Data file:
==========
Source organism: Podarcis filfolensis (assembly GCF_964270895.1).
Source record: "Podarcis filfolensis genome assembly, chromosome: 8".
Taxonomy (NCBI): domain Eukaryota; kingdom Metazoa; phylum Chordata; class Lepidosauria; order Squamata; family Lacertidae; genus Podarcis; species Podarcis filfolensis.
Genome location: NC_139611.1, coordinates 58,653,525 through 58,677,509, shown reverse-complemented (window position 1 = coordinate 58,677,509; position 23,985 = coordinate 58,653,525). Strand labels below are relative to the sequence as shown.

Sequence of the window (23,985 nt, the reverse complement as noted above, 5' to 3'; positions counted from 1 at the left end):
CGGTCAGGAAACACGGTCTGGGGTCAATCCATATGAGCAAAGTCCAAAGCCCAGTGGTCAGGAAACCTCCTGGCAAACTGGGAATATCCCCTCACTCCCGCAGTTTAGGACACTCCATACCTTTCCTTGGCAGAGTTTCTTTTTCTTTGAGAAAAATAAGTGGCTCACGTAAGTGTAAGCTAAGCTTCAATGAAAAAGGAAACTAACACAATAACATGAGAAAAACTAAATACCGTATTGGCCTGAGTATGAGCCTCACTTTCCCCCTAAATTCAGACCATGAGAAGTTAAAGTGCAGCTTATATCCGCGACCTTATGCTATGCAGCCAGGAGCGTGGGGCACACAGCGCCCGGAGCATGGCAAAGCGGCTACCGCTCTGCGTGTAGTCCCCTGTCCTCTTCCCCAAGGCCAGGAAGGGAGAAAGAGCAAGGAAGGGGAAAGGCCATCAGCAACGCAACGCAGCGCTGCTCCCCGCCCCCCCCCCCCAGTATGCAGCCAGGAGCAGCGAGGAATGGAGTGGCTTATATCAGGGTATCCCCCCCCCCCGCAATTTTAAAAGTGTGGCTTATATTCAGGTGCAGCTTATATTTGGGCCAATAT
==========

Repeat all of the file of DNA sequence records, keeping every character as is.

Source organism: Podarcis filfolensis (assembly GCF_964270895.1).
Source record: "Podarcis filfolensis genome assembly, chromosome: 8".
Taxonomy (NCBI): domain Eukaryota; kingdom Metazoa; phylum Chordata; class Lepidosauria; order Squamata; family Lacertidae; genus Podarcis; species Podarcis filfolensis.
Genome location: NC_139611.1, coordinates 58,653,525 through 58,677,509, shown reverse-complemented (window position 1 = coordinate 58,677,509; position 23,985 = coordinate 58,653,525). Strand labels below are relative to the sequence as shown.

Sequence of the window (23,985 nt, the reverse complement as noted above, 5' to 3'; positions counted from 1 at the left end):
CGGTCAGGAAACACGGTCTGGGGTCAATCCATATGAGCAAAGTCCAAAGCCCAGTGGTCAGGAAACCTCCTGGCAAACTGGGAATATCCCCTCACTCCCGCAGTTTAGGACACTCCATACCTTTCCTTGGCAGAGTTTCTTTTTCTTTGAGAAAAATAAGTGGCTCACGTAAGTGTAAGCTAAGCTTCAATGAAAAAGGAAACTAACACAATAACATGAGAAAAACTAAATACCGTATTGGCCTGAGTATGAGCCTCACTTTCCCCCTAAATTCAGACCATGAGAAGTTAAAGTGCAGCTTATATCCGCGACCTTATGCTATGCAGCCAGGAGCGTGGGGCACACAGCGCCCGGAGCATGGCAAAGCGGCTACCGCTCTGCGTGTAGTCCCCTGTCCTCTTCCCCAAGGCCAGGAAGGGAGAAAGAGCAAGGAAGGGGAAAGGCCATCAGCAACGCAACGCAGCGCTGCTCCCCGCCCCCCCCCCCCAGTATGCAGCCAGGAGCAGCGAGGAATGGAGTGGCTTATATCAGGGTATCCCCCCCCCCCGCAATTTTAAAAGTGTGGCTTATATTCAGGTGCAGCTTATATTTGGGCCAATAT